Western Feedlots shutting down; Canada’s biggest feeder blames ‘headwinds’ in cattle industry
One of Canada’s largest cattle feeder operations is shutting down, blaming market forces currently rocking the feedlot sector as well as what it calls Canada’s “poor political and economic environment.”
Meanwhile, Canada’s minister of agriculture and forestry says he was surprised by the move, expressing disappointment at the looming job losses but insisting the industry remains strong.
Western Feedlots Ltd. — which has sites near Strathmore, High River and Mossleigh, with standing capacity for 100,000 head — said Wednesday it will idle its operations in early 2017 after it finishes marketing the cattle it currently owns.
President and CEO Dave Plett said in an interview that the majority of Western’s approximately 85 employees will eventually be laid off, and the company has “teams working now to assist them with transition.” He said all of Western’s equipment will be shuttered, stored and maintained in functional condition.
“Should circumstances change going forward, there may be opportunities to do something to activate it — but that’s not the case at this time,” Plett said.
Minister Oneil Carlier said it’s the job losses he’s most worried about.
“It’s really unfortunate,” Carlier said.
Western, which started in 1958, has been hit hard by recent volatility in the cattle markets. Canada cattle prices surged to record heights in 2014 and 2015, but have since plummeted — meaning feedlot owners bought animals at high prices and now have no choice but to sell them at a major loss.
Anne Wasko, market analyst with Gateway Livestock, said the pain in Western Canada’s feeding sector right now is virtually unprecedented, with the only comparison being the difficult post-BSE years of 2003 to 2005.
“The cattle feeding sector in North America, but certainly specifically here in Canada, has been in a negative margin situation for about 14 months now,” Wasko said. “The losses have been substantial — they’ve been, at times, record large on a per head basis . . . as high as $500 to $600 per head.”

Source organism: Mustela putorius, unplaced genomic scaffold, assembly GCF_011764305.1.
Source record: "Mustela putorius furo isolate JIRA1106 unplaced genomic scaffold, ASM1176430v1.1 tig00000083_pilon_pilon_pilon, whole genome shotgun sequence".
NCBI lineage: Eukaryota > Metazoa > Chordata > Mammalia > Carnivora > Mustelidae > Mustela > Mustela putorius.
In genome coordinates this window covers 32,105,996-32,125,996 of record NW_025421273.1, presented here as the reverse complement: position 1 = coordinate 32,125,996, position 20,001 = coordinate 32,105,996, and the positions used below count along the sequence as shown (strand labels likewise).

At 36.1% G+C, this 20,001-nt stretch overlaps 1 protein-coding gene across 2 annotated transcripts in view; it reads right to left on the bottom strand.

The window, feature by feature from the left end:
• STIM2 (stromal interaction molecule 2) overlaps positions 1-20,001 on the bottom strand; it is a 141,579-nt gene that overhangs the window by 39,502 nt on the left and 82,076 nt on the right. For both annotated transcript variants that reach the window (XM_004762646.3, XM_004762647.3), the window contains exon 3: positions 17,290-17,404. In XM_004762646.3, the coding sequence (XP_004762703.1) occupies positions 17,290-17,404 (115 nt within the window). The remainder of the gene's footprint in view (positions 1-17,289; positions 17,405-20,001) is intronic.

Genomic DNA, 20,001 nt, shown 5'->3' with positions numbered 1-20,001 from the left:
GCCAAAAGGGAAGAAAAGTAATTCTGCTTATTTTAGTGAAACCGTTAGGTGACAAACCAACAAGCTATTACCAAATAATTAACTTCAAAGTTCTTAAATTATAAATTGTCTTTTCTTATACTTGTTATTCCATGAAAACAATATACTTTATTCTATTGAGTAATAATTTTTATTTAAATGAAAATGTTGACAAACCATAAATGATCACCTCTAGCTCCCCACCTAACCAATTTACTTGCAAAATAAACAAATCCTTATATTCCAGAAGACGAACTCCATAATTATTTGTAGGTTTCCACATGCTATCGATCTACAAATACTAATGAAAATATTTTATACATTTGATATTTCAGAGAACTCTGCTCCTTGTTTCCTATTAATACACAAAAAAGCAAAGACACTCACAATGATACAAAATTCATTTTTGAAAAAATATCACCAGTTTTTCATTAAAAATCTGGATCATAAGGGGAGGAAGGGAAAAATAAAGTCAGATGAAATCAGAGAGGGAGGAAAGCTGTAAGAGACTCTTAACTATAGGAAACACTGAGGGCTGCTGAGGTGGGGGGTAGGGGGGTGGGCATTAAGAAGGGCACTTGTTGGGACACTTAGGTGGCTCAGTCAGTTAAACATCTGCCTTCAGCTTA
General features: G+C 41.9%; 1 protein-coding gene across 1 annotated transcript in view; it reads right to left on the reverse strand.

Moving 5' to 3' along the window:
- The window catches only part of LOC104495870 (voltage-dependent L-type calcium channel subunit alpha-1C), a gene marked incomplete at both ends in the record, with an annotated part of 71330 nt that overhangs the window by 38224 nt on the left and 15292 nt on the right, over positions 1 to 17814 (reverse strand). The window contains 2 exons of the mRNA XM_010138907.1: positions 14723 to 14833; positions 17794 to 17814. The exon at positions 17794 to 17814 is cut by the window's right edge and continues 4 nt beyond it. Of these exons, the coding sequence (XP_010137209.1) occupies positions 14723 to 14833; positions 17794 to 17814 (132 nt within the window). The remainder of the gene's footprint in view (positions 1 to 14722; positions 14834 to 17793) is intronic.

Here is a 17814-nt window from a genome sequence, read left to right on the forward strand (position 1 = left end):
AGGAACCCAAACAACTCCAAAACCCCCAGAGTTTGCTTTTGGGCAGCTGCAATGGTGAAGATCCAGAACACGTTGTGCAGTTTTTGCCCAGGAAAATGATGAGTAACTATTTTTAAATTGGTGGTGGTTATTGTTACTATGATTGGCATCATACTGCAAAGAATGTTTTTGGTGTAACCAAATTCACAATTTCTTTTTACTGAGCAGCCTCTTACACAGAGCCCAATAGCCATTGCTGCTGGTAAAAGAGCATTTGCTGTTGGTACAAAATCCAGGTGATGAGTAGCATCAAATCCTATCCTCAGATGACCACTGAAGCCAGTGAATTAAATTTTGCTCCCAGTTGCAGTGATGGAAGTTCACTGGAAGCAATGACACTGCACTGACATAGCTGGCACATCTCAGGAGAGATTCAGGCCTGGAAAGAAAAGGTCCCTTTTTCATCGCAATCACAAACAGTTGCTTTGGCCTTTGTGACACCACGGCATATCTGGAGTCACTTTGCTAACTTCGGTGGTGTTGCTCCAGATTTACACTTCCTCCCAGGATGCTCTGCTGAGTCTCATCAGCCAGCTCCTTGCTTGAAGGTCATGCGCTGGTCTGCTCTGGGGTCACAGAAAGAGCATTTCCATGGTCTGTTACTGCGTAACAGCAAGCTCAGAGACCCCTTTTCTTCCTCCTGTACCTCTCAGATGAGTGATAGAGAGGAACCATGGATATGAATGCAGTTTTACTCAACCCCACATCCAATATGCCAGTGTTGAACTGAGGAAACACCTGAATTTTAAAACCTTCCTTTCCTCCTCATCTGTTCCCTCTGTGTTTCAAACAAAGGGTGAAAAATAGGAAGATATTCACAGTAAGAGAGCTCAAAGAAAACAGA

Carlier acknowledged “a bit of a drop” from last year.
“The prices are still fairly good, even though they’re less than last year,” he said.
But Plett said while market forces have put strain on the business, recent policy decisions by the provincial NDP government also contributed to Western’s decision to suspend operations. He criticized what he called the “layering on of policy on agribusiness” through government measures such as Bill 6 and the carbon tax.
“Canada used to have the Canada Advantage . . . Of late, a number of moves have made it much more difficult to do business in Canada as opposed to other jurisdictions,” Plett said.
But Carlier said Canada remains a good place to do business.
“We do what we can to support them,” he said.
“We’re supporting the industry as we always have.
“It’s still a good industry.”
The shuttering of Western Feedlots will have repercussions up and down the value chain, said independent livestock analyst Kevin Grier.
“This is a big cattle buyer that’s no longer in the market. And in an environment where prices are already struggling, this is just going to make things worse,” Grier said. “And the flip side is, what does it mean for the packers? You’ve got 100,000 head that, on paper at least, is not going to be filled.”
Grier said he would not be surprised to see further closures in the feedlot sector.
“These guys have been caught in this cycle of buying high and selling low for months now, and they’re just losing their shirts,” he said. “There is going to be a loss of feedlot capacity in the West.”
That’s bad news not just for the cattle industry but for grain farmers as well, said Jeff Nielsen, a director with the Canada Barley Commission. Eighty per cent of the barley grown in Canada is sold for feed, he said, and unlike other crops, barley doesn’t have much of an export market.
“Seeing a significant buyer disappear is definitely not good news,” Nielsen said. “A lot of us are just taking our barley crops off now, and to lose a major player like this is a hit, for sure.”
According to Canfax, a division of the Canadian Cattlemen’s Association, Canada fed cattle prices averaged a record $202.06/cwt. in May 2015. By May of 2016, the average price had fallen to $158.70/cwt. and for the week ending Sept 9 were $129/cwt.
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